Colorado’s mounting crime wave threatens not only the physical safety of our citizens but also their mental health and sense of well-being.
That is especially true for the men and women of law enforcement, whose job it is to carry out the crime fight daily.
Now, more than at any time in recent memory, it takes an extra toll on officers when they go out on patrol or respond to an emergency.
The heightened pressure created by spiraling crime and increased attacks on officers can fray the nerves of even the most seasoned law-enforcement veterans.
And for those who are unfortunate enough to be in harm’s way when violence erupts — yet fortunate enough to survive — there is the added toll on their mental health caused by the trauma and its aftermath.
I ought to know; I was shot in the line of duty as an officer in 2016 and left paralyzed.
It has been a long and challenging road back since then to a new and meaningful position for me in law enforcement.
I learned along the way about the critical need for support for our state’s peace officers in dealing with the mental trauma their responsibilities inflict upon them.
That is why I recently testified at the state Capitol in support of legislation to provide much-needed funding to mental health services for law enforcement personnel across the state.
Senate Bill 22-005, a bipartisan effort sponsored by state Sens. Jeff Bridges and John Cooke as well as state Reps. Dylan Roberts and Dan Woog, provides much-needed additional funding to the Peace Officers Behavioral Health Support and Community Partnerships grant program.
This critical effort will provide resources to help law enforcement officers get the mental health care they need — behavioral health counseling, therapy, or other services for officers who are involved in traumatic situations on the job.
Help can’t come too soon for those who put their lives on the line to keep our communities safe.
As I pointed out in my testimony to lawmakers, a typical law enforcement officer experiences about 188 traumatic events during the course of a career; the average civilian experiences about four traumatic events in a lifetime.
The dramatic difference stands to reason; in few other lines of work can someone expect to routinely face the potential for life-threatening violence; the effects of trauma and violence on others; crime scenes that include homicide victims — you get the picture.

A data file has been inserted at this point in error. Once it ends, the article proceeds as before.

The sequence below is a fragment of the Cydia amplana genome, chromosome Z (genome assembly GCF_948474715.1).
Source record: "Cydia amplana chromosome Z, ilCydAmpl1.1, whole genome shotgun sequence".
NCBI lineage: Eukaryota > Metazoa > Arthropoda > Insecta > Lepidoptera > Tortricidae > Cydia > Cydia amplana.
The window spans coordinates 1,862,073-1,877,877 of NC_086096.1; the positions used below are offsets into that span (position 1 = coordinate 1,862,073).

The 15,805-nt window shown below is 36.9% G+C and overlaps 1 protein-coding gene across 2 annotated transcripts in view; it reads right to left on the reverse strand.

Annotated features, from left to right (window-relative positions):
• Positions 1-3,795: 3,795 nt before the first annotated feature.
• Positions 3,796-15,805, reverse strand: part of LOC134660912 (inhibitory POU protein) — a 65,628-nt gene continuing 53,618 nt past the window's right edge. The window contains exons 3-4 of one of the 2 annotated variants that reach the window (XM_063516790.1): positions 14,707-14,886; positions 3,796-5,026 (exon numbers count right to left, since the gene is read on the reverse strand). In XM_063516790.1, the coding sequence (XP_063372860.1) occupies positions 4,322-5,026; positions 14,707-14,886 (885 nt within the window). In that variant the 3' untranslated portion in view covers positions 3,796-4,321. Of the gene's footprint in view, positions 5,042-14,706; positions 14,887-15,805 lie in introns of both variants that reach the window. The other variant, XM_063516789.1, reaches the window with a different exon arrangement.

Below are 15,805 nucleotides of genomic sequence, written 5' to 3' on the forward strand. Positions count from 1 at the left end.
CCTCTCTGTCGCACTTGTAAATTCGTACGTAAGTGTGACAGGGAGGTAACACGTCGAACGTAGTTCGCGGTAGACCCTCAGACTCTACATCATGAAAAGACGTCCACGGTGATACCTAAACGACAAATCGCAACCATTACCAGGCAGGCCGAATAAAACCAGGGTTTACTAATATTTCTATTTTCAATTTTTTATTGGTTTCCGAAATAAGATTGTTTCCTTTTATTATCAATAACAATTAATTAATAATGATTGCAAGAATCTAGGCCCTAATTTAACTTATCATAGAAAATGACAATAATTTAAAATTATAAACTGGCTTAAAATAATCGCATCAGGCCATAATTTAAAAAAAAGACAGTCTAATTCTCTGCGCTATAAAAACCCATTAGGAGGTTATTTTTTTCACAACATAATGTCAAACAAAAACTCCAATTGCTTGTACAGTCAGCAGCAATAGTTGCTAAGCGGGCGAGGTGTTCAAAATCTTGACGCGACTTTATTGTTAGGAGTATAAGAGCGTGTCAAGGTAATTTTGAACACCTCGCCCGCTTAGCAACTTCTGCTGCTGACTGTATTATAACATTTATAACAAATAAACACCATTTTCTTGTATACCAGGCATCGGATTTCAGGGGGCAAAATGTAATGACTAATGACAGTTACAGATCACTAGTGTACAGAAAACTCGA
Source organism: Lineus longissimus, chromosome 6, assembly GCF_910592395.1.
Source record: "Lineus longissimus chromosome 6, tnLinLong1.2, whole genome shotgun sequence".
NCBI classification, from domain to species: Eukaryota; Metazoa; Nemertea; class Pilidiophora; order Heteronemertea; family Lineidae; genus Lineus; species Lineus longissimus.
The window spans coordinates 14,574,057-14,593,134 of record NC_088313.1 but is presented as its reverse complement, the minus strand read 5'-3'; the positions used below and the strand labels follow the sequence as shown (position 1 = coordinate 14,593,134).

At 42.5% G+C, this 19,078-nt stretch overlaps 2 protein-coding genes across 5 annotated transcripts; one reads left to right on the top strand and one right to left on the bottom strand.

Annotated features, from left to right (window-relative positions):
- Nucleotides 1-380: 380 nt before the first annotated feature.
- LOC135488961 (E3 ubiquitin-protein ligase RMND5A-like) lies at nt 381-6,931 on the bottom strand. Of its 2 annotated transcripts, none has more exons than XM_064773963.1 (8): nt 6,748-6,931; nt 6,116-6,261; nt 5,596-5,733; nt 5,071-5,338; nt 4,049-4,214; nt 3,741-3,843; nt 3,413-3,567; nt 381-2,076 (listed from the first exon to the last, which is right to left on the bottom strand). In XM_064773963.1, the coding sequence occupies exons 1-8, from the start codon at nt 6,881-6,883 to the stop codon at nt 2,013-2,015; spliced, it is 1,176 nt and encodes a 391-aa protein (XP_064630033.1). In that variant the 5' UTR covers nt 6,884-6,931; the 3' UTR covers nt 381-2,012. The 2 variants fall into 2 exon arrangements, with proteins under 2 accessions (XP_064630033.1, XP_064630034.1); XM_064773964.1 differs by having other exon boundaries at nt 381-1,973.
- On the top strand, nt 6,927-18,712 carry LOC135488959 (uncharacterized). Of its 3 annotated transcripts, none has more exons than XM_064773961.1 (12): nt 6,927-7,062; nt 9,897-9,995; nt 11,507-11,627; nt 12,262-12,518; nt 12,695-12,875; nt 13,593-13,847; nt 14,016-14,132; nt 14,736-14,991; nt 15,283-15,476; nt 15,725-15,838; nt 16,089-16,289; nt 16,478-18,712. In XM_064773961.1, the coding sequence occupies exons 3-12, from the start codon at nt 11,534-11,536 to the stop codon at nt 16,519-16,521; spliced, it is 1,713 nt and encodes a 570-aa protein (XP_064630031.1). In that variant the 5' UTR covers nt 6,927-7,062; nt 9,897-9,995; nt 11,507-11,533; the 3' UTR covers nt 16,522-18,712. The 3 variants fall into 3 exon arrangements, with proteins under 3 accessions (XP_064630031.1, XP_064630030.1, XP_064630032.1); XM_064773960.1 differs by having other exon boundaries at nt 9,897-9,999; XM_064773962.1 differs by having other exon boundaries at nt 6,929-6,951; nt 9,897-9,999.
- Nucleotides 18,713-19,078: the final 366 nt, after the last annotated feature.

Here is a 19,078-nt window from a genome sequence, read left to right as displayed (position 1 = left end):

In other words, our version of the “daily grind” is frequent conflict that can erupt at any time into a life-or-death situation.
Imagine what impact that has on even the most resilient people — and you get the idea of the effects on those who serve in law enforcement as well as the collateral damage to their loved ones.
As I also noted to lawmakers in my testimony, the resources provided by this legislation can and will save lives.
It has done so in Douglas County, where we have been able to tap into the limited funding of the current state program.
We used the grant for the past three years, and it saved first responder lives from suicide within our own agency.
It also decreased our physical-injury worker’s comp claims by 40%.
There is a strong correlation between mental health and physical injuries.
We need our peace officers to be healthy, and not only for their own sake.
The safety of Colorado communities rests on well-trained law-enforcement officers who are physically as well as mentally fit.
Their ability to navigate potentially explosive situations quickly, coolly and competently hinges in significant degree on their mental health.
Let’s assure Colorado’s peace officers the peace of mind they deserve — so they can continue to serve us all.
— Dan Brite is a detective for the Douglas County Sheriff’s Office. Brite was shot and paralyzed in the line of duty while serving on a SWAT team in 2016. He now serves as the department’s wellness coordinator.
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